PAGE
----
Breast Microbiome May Play a Role in Breast Cancer
By Anna Azvolinsky
Researchers have uncovered a potential role of the bacteria found within breast tissue in the prevention and progression of breast cancer. Researchers at the Western University and the Lawson Health Research Institute in London, Ontario, Canada, found that healthy breast tissue had a higher abundance of beneficial bacteria, while women with breast cancer had a higher relative abundance of Bacillus, Enterobacteriaceae, and Staphylococcus. The study was published in Applied and Environmental Microbiology, a journal of the American Society for Microbiology.
The study suggests that different types of bacteria can exist within breast tissue, and certain bacteria linked to a higher level of DNA damage in vitro could be detected among the samples from breast cancer patients compared with those from healthy individuals. Samples from women with breast cancer also had lower levels of lactic acid bacteria compared with healthy samples. Lactic acid bacteria have been shown to have beneficial health effects, including anticarcinogenic activity.
These results, according to Gregor Reid, PhD, and colleagues, show that the mammary tissue microbiome may be a factor in modifying risk of breast cancer development.
The researchers analyzed the breast microbiota and microbiota of adjacent healthy tissue from 45 women who had undergone surgery for breast cancer. They compared these samples with samples of breast tissue from 13 women with benign breast tumors and 23 women with no evidence of cancer who had undergone breast reductions or enhancement surgery. The team used DNA sequencing to identify the spectrum of bacterial species in each tissue sample, and culture techniques to confirm that the organisms were alive within the tissue.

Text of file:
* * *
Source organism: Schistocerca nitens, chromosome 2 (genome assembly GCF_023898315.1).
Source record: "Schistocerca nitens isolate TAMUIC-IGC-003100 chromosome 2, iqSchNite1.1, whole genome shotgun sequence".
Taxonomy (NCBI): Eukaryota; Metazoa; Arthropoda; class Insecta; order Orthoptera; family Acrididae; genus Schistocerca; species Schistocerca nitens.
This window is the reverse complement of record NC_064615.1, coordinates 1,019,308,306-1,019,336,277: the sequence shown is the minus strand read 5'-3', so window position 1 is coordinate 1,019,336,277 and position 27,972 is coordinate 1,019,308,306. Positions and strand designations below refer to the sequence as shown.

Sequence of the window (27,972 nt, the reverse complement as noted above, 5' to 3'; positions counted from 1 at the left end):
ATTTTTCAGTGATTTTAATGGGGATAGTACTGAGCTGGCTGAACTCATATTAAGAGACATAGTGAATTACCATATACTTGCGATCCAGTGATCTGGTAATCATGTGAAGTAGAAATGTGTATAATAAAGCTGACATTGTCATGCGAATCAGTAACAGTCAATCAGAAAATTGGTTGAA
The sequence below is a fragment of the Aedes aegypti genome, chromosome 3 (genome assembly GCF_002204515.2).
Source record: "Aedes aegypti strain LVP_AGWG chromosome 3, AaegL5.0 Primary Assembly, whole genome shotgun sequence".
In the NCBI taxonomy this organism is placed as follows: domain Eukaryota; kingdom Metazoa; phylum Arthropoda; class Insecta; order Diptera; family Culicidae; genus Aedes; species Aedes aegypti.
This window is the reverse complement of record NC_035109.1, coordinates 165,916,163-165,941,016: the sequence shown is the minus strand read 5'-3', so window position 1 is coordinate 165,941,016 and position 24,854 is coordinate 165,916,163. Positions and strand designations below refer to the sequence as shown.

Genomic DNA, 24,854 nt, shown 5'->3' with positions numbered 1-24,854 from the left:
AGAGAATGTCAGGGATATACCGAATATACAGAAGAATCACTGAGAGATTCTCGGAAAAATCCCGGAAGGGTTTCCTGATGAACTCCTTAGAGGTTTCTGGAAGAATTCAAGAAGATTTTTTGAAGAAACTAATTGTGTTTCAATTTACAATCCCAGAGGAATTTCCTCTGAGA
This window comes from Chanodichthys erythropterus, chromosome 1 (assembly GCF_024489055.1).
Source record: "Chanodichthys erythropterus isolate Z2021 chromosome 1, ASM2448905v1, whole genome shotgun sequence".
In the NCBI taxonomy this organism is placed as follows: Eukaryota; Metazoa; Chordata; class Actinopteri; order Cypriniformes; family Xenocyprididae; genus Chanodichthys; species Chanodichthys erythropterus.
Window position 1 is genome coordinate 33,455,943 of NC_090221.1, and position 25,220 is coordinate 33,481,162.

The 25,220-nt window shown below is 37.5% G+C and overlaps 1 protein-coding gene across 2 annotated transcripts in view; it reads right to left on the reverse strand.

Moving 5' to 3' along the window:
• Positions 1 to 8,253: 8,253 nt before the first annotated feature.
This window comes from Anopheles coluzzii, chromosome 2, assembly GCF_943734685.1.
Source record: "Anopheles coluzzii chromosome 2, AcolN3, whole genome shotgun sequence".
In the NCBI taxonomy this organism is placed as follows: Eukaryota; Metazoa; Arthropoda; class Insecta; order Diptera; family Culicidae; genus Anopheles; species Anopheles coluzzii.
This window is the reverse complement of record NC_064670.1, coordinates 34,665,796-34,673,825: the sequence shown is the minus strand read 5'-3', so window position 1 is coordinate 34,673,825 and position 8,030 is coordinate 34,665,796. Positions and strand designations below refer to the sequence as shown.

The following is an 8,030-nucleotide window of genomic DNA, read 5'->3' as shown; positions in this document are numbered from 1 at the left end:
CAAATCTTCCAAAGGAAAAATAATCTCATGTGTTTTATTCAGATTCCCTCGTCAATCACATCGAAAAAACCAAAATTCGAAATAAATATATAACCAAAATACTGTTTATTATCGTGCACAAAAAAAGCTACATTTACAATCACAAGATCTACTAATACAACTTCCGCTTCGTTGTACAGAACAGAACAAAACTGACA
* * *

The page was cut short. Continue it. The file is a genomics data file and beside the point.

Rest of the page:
The women with breast cancer had higher levels of bacteria known to induce DNA damage in the form of double-stranded breaks in cultured human cells, while bacteria associated with health-promoting benefits—Lactococccus and Streptococcus—were more abundant among those samples from healthy women.
One potential caveat to the work is the discrepancy between the ages of the diseased and healthy cohorts. The mean age of those with cancer was 62 years, while the mean age in the healthy cohort was 49 years, and 38 years in the benign tumor group. According to the authors, age is not likely to play a major role in the study because the differences in bacteria in the benign tumor and healthy cohorts were not significant.
“The knowledge that the risk of breast cancer is reduced with breastfeeding made me wonder why this might be so, especially given the beneficial microbes present in [human] milk,” Reid told Cancer Network. “Our discovery of bacteria in every region we looked at was fascinating, and the fact that there were different ones in women with cancer makes us ask, what might they be doing there?”
The work, according to Reid, “opens the door for testing if probiotic use can alter the breast microbiome and future risk of cancer.”